Paulo Rumetz (Hidraot, the Syrian king), thunders, his only wish is she chooses a husband. Rumetz, a mellow, richly experienced bass, feels death closing in. But the fear of marriage alarms her, every heart grows unhappy robbed of its freedom. The might of hell is at her service, sings Rumetz. armide_91973_arquez You master my art better than I do. She’ll unleash the powers of hell against her enemies. But he sees her magical beauty, beguiling enemy soldiers into capture, is also a problem for her.
We observe how Armide and her Syrian father practise the evil arts; thus the Muslims are tarnished as evil – the other- against the Christian crusaders. In this obvious polarisation of good and evil – the background to Armide is the first crusade- the Crusaders are colour-coded in white, the Christians blonde, their Muslim adversaries in black, and dark-haired. (Gluck’s Armide (1752) uses Philippe Quinault’s 1686 libretto- based on Tasso’s Jerusalem Delivered ; a time when the Turks conquered Eastern Europe, by mid-17th century, at the gates of Vienna.)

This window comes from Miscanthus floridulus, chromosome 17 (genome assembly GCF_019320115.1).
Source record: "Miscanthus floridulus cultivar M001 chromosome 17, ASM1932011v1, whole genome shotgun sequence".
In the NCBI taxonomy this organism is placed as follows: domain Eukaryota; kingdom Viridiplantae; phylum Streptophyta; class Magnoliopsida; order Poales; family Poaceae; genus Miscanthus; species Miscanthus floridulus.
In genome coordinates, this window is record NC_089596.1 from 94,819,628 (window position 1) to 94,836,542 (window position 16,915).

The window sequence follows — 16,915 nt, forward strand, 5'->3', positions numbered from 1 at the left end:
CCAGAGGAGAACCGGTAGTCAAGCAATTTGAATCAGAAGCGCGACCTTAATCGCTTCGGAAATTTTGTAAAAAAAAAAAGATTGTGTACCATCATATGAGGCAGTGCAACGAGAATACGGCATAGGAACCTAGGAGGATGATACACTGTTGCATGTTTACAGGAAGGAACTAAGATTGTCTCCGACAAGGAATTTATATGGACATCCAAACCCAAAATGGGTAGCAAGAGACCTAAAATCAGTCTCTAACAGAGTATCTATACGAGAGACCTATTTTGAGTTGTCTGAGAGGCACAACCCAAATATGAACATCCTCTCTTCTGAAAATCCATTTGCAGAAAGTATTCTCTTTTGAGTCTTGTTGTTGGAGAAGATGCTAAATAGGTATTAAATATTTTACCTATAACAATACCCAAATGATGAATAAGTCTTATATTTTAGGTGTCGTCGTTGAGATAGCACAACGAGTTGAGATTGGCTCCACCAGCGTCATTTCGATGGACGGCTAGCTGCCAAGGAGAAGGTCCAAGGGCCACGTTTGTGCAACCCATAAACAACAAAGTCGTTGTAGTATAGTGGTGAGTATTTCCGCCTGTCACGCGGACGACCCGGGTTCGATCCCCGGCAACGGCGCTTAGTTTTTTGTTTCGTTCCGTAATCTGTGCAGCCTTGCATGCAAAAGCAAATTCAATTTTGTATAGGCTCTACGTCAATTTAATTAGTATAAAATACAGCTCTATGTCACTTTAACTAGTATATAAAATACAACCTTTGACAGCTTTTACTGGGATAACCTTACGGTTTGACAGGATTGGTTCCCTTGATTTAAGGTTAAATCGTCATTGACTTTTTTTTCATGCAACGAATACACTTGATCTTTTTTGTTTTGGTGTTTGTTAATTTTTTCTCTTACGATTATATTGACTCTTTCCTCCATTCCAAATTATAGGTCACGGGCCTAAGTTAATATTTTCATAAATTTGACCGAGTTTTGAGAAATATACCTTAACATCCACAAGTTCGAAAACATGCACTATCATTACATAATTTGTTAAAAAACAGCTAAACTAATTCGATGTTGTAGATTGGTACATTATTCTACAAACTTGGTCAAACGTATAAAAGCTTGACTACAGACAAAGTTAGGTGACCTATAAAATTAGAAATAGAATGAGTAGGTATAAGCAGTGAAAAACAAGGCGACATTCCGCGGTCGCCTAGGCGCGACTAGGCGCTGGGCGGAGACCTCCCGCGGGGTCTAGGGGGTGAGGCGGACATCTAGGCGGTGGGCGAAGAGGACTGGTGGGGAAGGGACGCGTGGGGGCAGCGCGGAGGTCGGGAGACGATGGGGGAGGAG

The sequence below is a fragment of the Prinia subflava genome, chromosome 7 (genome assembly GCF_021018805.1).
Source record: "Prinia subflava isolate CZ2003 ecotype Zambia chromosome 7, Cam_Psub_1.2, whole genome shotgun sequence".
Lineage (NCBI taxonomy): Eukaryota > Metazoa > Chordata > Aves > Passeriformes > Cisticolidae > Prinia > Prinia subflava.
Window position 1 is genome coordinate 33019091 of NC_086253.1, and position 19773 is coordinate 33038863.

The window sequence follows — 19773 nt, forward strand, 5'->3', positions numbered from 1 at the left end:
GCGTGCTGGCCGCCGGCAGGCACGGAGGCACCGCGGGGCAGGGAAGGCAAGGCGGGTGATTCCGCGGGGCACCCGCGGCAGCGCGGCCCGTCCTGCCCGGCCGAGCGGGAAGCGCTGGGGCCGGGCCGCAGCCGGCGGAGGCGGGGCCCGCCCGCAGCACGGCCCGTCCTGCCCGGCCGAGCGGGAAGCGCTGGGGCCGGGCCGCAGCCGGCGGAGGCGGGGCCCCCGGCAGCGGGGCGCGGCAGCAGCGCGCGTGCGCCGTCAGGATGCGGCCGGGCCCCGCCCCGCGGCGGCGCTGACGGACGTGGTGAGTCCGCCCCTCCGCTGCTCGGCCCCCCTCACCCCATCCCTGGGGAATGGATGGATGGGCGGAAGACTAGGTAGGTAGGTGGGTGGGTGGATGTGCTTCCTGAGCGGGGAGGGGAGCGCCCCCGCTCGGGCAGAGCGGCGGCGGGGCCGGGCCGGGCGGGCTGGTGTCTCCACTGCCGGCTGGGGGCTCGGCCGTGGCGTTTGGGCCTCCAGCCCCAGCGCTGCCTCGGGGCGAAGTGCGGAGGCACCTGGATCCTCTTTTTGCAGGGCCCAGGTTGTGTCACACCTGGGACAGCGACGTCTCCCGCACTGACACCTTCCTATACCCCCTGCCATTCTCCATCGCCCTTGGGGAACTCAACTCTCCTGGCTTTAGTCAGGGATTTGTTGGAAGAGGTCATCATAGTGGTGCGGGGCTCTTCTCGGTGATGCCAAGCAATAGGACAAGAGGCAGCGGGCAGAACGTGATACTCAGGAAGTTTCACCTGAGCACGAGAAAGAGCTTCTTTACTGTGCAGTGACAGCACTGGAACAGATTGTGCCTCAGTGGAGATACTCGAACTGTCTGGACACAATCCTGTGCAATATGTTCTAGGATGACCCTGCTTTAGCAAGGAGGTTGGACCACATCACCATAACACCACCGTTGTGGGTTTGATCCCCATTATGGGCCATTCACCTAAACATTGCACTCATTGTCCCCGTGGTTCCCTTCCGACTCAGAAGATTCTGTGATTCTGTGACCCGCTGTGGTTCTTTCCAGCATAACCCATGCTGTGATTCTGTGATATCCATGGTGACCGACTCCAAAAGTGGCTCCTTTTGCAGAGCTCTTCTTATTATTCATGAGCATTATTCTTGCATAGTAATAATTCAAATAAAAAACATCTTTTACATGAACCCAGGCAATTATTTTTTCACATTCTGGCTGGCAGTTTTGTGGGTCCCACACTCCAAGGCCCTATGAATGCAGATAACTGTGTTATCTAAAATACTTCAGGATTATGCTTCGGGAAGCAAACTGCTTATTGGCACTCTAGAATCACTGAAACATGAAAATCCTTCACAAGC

So, in Alexandre’s vivid, excitingly paced production- in this stereotype of orientalism- the stage is filled with muslim boys, wrestling, jousting, doing press-ups, somersaulting. In black pants, unbuttoned shirts they, Vienna State Ballet Academy are like some advert for Levi’s black denim. Phenomenal dancers, and beautiful, they’re a welcome distraction.
Arquez’ Armide, in her Act 2 aria, sings how Cupid delights in her power, but does not touch her heart; then joins in a chorus, singing ‘let us hound to death the foe who offends us.’ We note how they are ‘blacked up’, in Alexandre’s schematic demonization of the Muslims, the Christians adversaries.
Artémidore (Bror Magnus Tødenes), blonde-haired , all in white, warns his riders about Armide’s magic powers. He has been freed by Renaud, Stanislas de Barbeyrac, a lyric tenor, magnificent in his debut, another handsome blonde, in white, distinguished by a huge sword resembling a crucifix. Of course, Renaud is oblivious to the danger and sends Artémidore back to fight. Meanwhile Hidroat and Armide invoke the demons of hate against Renaud. Renaud is lured into an illusory magical domain.